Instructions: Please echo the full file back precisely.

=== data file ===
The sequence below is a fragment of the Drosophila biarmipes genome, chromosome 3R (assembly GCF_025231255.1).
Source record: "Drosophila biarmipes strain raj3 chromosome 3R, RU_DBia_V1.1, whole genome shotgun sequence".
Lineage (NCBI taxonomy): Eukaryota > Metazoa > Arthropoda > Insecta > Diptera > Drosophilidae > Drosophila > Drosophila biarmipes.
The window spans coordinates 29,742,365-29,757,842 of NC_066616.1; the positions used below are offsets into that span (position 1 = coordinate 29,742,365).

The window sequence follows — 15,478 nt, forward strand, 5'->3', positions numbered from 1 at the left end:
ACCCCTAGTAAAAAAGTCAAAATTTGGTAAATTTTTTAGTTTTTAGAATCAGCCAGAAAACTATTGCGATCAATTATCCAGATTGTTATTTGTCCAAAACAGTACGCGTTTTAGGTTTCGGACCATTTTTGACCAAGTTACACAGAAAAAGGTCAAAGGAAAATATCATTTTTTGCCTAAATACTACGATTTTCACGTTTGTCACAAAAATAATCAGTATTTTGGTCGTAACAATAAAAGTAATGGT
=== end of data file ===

The sequence below is a fragment of the Drosophila biarmipes genome, chromosome 3R (assembly GCF_025231255.1).
Source record: "Drosophila biarmipes strain raj3 chromosome 3R, RU_DBia_V1.1, whole genome shotgun sequence".
Lineage (NCBI taxonomy): Eukaryota > Metazoa > Arthropoda > Insecta > Diptera > Drosophilidae > Drosophila > Drosophila biarmipes.
The window spans coordinates 29,742,365-29,757,842 of NC_066616.1; the positions used below are offsets into that span (position 1 = coordinate 29,742,365).

The window sequence follows — 15,478 nt, forward strand, 5'->3', positions numbered from 1 at the left end:
ACCCCTAGTAAAAAAGTCAAAATTTGGTAAATTTTTTAGTTTTTAGAATCAGCCAGAAAACTATTGCGATCAATTATCCAGATTGTTATTTGTCCAAAACAGTACGCGTTTTAGGTTTCGGACCATTTTTGACCAAGTTACACAGAAAAAGGTCAAAGGAAAATATCATTTTTTGCCTAAATACTACGATTTTCACGTTTGTCACAAAAATAATCAGTATTTTGGTCGTAACAATAAAAGTAATGGT